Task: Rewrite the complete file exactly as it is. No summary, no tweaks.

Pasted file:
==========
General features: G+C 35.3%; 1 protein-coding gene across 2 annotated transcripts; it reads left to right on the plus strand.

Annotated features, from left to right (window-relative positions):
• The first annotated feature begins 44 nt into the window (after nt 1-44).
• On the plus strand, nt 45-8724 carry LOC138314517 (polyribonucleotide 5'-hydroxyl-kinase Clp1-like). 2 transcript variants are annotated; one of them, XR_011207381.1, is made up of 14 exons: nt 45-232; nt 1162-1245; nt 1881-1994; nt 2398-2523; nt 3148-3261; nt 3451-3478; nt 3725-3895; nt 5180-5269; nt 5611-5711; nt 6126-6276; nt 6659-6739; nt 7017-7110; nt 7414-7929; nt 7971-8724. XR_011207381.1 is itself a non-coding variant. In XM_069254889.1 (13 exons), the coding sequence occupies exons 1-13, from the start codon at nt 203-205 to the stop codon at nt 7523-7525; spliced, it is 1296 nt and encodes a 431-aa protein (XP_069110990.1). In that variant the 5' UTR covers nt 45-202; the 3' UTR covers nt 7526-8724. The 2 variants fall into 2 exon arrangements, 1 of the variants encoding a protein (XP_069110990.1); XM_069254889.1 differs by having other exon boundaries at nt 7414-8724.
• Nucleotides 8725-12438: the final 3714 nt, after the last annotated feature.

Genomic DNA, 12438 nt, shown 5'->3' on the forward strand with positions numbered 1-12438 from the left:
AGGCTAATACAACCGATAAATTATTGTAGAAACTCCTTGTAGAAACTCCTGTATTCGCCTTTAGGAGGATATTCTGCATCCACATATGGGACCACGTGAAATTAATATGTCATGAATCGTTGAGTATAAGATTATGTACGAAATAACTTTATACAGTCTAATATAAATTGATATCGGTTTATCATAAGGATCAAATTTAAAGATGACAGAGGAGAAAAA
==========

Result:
General features: G+C 35.3%; 1 protein-coding gene across 2 annotated transcripts; it reads left to right on the plus strand.

Annotated features, from left to right (window-relative positions):
• The first annotated feature begins 44 nt into the window (after nt 1-44).
• On the plus strand, nt 45-8724 carry LOC138314517 (polyribonucleotide 5'-hydroxyl-kinase Clp1-like). 2 transcript variants are annotated; one of them, XR_011207381.1, is made up of 14 exons: nt 45-232; nt 1162-1245; nt 1881-1994; nt 2398-2523; nt 3148-3261; nt 3451-3478; nt 3725-3895; nt 5180-5269; nt 5611-5711; nt 6126-6276; nt 6659-6739; nt 7017-7110; nt 7414-7929; nt 7971-8724. XR_011207381.1 is itself a non-coding variant. In XM_069254889.1 (13 exons), the coding sequence occupies exons 1-13, from the start codon at nt 203-205 to the stop codon at nt 7523-7525; spliced, it is 1296 nt and encodes a 431-aa protein (XP_069110990.1). In that variant the 5' UTR covers nt 45-202; the 3' UTR covers nt 7526-8724. The 2 variants fall into 2 exon arrangements, 1 of the variants encoding a protein (XP_069110990.1); XM_069254889.1 differs by having other exon boundaries at nt 7414-8724.
• Nucleotides 8725-12438: the final 3714 nt, after the last annotated feature.

Genomic DNA, 12438 nt, shown 5'->3' on the forward strand with positions numbered 1-12438 from the left:
AGGCTAATACAACCGATAAATTATTGTAGAAACTCCTTGTAGAAACTCCTGTATTCGCCTTTAGGAGGATATTCTGCATCCACATATGGGACCACGTGAAATTAATATGTCATGAATCGTTGAGTATAAGATTATGTACGAAATAACTTTATACAGTCTAATATAAATTGATATCGGTTTATCATAAGGATCAAATTTAAAGATGACAGAGGAGAAAAA